California Attorney General: ‘Prop 8 comparable to 1960s racism’
The Attorney General of California, Jerry Brown, has called for Proposition 8, which bans same-sex marriage in the US state, to be deemed unconstitutional and stricken down, comparing it to racist legislation of the 1960s.
Writing in the Huffington Post, he said the ban was not dissimilar to a scenario in 1964, in which 65 percent of California voters approved Proposition 14, which would have legalised racial discrimination in the selling or renting of housing.
Both the California and U.S. Supreme Courts struck down this proposition, concluding that it amounted to an unconstitutional denial of rights.
Brown said: “As California’s Attorney General, I believe the Court should strike down Proposition 8 for remarkably similar reasons – because it unconstitutionally discriminates against same-sex couples and deprives them of the fundamental right to marry.”
He added that same sex marriage is an “inalienable right and cannot be taken away by a popular vote – whether it be 52 per cent, as was the case in Proposition 8, or 65 per cent as for Proposition 14.”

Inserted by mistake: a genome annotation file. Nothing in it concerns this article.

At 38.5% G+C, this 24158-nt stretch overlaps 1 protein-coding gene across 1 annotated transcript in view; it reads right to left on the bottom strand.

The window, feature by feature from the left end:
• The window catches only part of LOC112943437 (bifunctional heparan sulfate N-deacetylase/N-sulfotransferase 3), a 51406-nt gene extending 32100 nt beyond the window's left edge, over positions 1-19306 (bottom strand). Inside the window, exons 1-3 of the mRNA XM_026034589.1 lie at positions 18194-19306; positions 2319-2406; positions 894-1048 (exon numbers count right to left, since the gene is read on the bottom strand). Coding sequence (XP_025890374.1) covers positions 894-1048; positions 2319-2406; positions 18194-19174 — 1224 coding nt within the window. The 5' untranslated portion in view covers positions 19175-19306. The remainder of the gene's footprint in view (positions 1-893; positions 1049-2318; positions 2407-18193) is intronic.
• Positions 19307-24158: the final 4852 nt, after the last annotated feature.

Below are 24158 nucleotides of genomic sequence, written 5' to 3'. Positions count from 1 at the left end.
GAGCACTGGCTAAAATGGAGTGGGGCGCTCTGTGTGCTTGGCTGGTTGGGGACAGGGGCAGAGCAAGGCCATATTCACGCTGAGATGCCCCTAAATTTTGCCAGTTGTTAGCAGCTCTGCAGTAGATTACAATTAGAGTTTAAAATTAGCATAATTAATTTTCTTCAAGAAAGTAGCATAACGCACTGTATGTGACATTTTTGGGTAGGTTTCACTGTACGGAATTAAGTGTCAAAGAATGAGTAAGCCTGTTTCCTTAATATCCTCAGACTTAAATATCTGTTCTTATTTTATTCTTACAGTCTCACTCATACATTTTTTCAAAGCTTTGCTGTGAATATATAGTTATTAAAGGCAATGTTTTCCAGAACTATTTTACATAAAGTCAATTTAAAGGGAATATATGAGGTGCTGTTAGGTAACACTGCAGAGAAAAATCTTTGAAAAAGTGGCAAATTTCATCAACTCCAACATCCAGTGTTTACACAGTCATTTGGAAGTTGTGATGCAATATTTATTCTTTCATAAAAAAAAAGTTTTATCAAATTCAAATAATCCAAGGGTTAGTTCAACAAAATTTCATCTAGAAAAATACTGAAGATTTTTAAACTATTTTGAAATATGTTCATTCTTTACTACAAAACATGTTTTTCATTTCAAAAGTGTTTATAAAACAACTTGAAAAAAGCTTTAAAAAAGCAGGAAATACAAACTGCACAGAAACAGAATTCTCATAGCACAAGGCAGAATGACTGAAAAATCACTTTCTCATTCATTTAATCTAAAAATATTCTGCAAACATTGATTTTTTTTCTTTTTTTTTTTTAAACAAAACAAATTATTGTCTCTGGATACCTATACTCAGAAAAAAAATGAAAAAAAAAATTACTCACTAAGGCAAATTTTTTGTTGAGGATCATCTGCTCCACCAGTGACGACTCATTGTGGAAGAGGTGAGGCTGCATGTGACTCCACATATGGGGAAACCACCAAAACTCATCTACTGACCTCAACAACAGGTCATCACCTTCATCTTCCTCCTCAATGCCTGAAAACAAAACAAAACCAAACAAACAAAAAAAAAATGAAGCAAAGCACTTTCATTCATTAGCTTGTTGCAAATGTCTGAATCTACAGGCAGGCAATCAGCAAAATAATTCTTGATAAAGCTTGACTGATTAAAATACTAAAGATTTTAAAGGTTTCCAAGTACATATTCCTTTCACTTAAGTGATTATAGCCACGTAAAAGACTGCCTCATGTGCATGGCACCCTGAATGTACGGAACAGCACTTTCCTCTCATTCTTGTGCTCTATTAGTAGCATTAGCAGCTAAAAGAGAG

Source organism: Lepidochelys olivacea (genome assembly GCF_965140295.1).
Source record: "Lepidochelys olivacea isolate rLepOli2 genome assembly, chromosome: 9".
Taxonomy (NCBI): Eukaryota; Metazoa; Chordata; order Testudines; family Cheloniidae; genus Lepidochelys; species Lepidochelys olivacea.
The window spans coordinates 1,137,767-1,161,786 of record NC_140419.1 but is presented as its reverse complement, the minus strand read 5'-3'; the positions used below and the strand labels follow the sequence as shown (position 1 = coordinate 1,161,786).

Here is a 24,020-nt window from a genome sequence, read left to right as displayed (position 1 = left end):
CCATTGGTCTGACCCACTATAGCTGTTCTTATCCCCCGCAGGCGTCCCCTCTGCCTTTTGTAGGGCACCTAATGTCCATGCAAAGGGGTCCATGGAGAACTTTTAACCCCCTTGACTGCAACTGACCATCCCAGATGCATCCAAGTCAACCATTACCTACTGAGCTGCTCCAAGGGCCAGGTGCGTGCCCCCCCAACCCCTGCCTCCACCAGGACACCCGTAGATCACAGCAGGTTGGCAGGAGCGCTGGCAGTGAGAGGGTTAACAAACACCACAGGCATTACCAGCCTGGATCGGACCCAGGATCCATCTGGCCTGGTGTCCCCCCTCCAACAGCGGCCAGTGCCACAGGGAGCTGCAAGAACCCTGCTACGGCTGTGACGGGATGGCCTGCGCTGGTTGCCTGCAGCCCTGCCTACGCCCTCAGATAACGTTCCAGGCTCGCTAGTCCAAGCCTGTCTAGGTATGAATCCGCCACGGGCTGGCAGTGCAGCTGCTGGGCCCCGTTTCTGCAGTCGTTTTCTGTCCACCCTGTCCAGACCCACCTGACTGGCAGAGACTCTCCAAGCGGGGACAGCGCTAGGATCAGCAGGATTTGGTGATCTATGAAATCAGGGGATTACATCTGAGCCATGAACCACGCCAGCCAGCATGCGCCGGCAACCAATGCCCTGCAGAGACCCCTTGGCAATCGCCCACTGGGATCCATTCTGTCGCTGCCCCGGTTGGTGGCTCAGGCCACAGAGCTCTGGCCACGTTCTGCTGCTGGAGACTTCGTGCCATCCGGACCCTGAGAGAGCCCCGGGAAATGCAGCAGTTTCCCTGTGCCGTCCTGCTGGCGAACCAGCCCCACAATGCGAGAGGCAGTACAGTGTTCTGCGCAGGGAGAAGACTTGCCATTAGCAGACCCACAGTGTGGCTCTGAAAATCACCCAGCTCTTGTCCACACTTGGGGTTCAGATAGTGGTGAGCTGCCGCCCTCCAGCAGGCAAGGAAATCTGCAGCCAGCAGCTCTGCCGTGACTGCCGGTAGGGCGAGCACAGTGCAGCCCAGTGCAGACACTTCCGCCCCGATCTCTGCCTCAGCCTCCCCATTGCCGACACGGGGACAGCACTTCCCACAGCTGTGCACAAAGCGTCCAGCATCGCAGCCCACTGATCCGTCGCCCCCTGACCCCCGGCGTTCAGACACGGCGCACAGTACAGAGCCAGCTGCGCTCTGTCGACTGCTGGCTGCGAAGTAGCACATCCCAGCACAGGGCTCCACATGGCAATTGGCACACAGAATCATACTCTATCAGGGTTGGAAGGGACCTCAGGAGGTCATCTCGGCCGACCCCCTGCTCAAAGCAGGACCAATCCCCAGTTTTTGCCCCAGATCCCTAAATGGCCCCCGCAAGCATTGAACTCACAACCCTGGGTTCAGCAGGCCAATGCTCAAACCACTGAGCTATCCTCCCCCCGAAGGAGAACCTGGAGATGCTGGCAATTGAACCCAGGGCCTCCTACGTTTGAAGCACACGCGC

Tomorrow, the state’s Supreme Court will be sitting at a three-hour hearing in San Francisco to consider challenges to Proposition 8 in terms of whether a voting majority can overrule minority rights previously recognised by the court.
In November, the initiative was approved by voters and restored the state’s definition of marriage as the union of a man and a woman.
Six months prior to this, the court had declared that gays and lesbians had a constitutional right to marry.
Vigils organised by website Eve of Justice are expected to take place tonight in Los Angeles, San Francisco, Sacramento, San Diego, San Jose, Fresno and other California locations and also in Tulsa, Oklahoma, to protest against the proposition.